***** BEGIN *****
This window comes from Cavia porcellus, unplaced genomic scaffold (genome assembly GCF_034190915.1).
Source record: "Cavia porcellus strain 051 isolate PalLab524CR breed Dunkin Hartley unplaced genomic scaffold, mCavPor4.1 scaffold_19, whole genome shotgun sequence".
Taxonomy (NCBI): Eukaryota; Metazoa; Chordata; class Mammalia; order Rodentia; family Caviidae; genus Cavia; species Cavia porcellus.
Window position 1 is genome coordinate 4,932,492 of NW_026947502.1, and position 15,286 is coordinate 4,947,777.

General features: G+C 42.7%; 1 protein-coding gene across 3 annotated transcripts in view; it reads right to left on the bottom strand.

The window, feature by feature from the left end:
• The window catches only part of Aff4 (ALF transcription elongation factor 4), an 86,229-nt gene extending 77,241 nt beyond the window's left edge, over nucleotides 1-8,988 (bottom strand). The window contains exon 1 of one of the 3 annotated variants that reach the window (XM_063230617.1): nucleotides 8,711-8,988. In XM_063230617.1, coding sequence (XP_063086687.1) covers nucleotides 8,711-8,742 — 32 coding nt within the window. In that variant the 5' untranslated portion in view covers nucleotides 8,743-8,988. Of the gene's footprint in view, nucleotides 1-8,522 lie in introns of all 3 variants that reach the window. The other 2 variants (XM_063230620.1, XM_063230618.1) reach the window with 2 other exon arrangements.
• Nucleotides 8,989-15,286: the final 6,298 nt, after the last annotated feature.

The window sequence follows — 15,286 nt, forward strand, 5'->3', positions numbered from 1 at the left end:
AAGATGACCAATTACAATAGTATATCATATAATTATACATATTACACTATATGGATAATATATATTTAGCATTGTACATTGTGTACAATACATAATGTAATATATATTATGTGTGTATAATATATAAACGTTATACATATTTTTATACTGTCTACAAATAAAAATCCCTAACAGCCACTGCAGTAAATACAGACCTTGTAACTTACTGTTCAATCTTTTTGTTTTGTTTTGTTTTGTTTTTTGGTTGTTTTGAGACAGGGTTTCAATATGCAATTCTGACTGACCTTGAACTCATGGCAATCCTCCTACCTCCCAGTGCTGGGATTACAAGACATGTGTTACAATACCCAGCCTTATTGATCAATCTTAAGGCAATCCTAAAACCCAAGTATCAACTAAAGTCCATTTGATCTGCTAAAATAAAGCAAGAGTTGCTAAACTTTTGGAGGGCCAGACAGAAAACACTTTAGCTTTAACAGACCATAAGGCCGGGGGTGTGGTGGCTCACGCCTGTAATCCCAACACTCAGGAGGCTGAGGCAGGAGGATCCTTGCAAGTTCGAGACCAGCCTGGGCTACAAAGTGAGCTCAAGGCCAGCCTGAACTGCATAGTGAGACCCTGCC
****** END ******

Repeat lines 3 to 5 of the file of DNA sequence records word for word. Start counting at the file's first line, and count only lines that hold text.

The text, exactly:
Taxonomy (NCBI): Eukaryota; Metazoa; Chordata; class Mammalia; order Rodentia; family Caviidae; genus Cavia; species Cavia porcellus.
Window position 1 is genome coordinate 4,932,492 of NW_026947502.1, and position 15,286 is coordinate 4,947,777.

General features: G+C 42.7%; 1 protein-coding gene across 3 annotated transcripts in view; it reads right to left on the bottom strand.